As salvors close in on completion of the crucial first cut into the shipwrecked Golden Ray, the last thing workers need is public distractions.

But such disturbances are occurring with vexing frequency inside the safety zone of the salvage operation on the St. Simons Sound, officials say. And it’s not as if Unified Command has not warned these very same people over and over — recreational boaters and drone pilot hobbyists.

So, here it is again: Recreational boaters or otherwise unauthorized vessels are to keep a 200-yard distance from the environmental protection barrier that surrounds the shipwreck. Drones are forbidden from flying over the salvage site. Period.

Despite repeated notices, such intrusions from both water and air are a continuing problem, said Unified Command, which includes law enforcement from both the federal and state levels.

“Our crews are working under very challenging conditions,” said Unified Command incident commander Tom Wiker, of Gallagher Marine Systems. “Recreational boats impeding the safety zone and drone activity in the area where our teams are actively working can be a distraction that leads to a mishap or injury. We ask that people please respect the safety zones as they are in place for the safety of the public and responders.”

Meanwhile, the formidable chain that has been shearing the bow off of the shipwreck has gnawed its way through the thick structural steel of the keel and advanced to the top of the hull. On the opposite side, the chain has cleared the ship’s deck, which faces St. Simons Island. The 656-foot-long Golden Ray has sat half-submerged on its port side since Sept. 8, 2019, when it overturned in the sound while heading out to sea with a cargo of 4,200 vehicles.

T&T Salvage, the contractor hired by the ship’s owner and insurer, plans to cut the ship into eight pieces. The 2,700- to 4,100-ton pieces will be hoisted from the water by the colossal VB 10,000 crane vessel, which also is powering the chains that are cutting up the shipwreck.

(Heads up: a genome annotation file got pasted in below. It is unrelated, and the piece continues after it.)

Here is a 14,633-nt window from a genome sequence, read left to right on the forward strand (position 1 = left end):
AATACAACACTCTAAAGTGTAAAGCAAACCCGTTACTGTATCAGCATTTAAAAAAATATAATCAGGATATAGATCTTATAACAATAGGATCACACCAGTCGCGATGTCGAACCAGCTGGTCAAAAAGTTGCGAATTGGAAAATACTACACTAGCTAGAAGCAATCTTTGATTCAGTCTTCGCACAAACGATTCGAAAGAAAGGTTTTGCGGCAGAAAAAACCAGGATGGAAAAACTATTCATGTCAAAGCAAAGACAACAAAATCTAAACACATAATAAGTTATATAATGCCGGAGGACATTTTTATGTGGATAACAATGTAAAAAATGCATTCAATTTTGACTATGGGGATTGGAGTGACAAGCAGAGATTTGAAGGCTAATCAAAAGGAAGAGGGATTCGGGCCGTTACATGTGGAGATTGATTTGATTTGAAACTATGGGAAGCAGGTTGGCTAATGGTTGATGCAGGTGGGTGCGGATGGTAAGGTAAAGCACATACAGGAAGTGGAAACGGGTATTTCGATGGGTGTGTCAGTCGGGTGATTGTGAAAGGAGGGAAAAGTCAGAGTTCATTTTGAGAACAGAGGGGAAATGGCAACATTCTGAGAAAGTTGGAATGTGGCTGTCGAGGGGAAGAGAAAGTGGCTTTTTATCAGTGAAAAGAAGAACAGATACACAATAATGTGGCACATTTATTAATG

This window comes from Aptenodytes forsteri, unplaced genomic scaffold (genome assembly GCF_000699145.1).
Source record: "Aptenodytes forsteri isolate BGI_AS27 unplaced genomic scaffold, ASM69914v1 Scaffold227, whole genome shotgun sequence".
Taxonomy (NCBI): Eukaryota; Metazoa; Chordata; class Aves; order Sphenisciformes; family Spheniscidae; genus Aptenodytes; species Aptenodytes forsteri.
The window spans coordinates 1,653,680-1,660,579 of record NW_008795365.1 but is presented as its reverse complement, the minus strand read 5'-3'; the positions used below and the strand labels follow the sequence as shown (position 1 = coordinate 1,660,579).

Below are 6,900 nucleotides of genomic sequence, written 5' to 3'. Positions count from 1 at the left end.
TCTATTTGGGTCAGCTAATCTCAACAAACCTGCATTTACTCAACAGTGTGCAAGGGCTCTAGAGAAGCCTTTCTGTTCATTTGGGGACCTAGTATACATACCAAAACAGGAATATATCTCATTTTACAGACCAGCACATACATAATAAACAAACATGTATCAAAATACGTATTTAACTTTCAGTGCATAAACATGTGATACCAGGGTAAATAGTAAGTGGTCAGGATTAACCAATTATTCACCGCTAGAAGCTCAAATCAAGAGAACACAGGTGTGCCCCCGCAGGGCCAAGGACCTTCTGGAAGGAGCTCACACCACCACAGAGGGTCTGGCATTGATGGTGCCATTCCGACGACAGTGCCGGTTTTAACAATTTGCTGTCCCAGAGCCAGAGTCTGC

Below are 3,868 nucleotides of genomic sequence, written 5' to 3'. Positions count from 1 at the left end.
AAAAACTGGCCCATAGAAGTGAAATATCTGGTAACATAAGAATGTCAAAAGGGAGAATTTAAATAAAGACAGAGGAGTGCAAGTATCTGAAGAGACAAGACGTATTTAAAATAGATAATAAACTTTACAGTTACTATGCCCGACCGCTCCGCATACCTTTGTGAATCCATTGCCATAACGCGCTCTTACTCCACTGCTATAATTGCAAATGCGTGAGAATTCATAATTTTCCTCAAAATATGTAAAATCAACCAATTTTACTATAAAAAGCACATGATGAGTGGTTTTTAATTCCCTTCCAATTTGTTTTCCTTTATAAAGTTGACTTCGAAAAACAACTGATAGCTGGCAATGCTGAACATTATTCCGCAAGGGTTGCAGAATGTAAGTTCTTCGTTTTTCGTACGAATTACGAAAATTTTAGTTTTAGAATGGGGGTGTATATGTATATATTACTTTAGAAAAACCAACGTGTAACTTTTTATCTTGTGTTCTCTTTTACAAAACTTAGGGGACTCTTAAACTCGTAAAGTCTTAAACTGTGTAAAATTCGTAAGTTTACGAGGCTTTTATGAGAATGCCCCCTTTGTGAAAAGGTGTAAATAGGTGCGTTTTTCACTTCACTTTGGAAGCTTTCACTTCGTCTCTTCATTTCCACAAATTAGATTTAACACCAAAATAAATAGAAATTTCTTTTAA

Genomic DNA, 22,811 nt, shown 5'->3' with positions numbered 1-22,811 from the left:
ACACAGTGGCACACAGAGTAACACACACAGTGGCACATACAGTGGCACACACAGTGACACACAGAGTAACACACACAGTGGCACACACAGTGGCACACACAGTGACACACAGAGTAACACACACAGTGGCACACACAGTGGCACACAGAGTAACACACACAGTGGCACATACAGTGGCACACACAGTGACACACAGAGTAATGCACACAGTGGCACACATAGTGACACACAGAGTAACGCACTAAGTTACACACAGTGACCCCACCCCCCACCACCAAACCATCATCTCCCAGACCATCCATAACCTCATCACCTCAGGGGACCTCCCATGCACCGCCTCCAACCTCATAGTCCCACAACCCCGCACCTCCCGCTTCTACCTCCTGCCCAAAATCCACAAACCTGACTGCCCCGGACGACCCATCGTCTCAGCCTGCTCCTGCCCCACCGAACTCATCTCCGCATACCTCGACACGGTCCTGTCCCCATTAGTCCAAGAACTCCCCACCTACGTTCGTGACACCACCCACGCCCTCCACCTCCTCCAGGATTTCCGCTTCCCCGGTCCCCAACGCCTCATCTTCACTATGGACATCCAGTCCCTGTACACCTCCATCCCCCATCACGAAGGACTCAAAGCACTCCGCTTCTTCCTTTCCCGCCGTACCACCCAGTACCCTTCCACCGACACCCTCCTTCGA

The specially designed barge that will take the bow section when it is separated from the ship remains on standby at the Port of Brunswick, Unified Command said. The ship has a cradle designed to accept the ship sections and barrier walls border the decks to prevent oil or other pollutants from spilling over the sides in the process.

This first cut began Nov. 6 and has been hampered by breaks in the chain, a tropical storm threat and other challenges. Crews have replaced the links in the chain with links forged of a stronger steel. They also have adjusted the angle of the chain to increase tension on the cuts. Salvors originally estimated each cut would take approximately 24 hours.

Salvors are optimistic that lessons learned during this demanding first cut can be applied to shorten the process on future cuts, Unified Command said.

As the cut has driven deeper into the interior of the ship, debris has begun washing up on shore and oil sheens have been detected on the immediate waters surrounding the Golden Ray, Unified Command said. Debris ranging from bits of plastic to what appeared to be a car bumper have washed ashore near the shipwreck, some it oiled, according to Unified Command.

Trained cleanup crews attached to the operation regularly patrol the shores and pick up debris. If beachgoers spot what they believe to be shipwreck debris, they are asked to call the Debris Reporting Hotline at 912-944-5620. Unified Command asks that folks do not touch suspected debris.

“Responders evaluate each report, survey the vicinity and recover any shipwreck debris in addition to their daily surveys of the water and shoreline,” a Unified Command statement said.

The 1-mile perimeter environmental protection barrier that encloses the shipwreck includes sturdy mesh netting to contain loose cars and other large debris and an oil retention boom lining its surface. Boat crews patrol the water to address oil leaks and floating debris beyond that.

Unified Command consists of the U.S. Coast Guard, the Georgia Department of Natural Resources and Gallagher Marine Systems. It is responsible for ensuring that the salvage operation adheres to environmental protection standards established the by the Oil Pollution Act of 1990.

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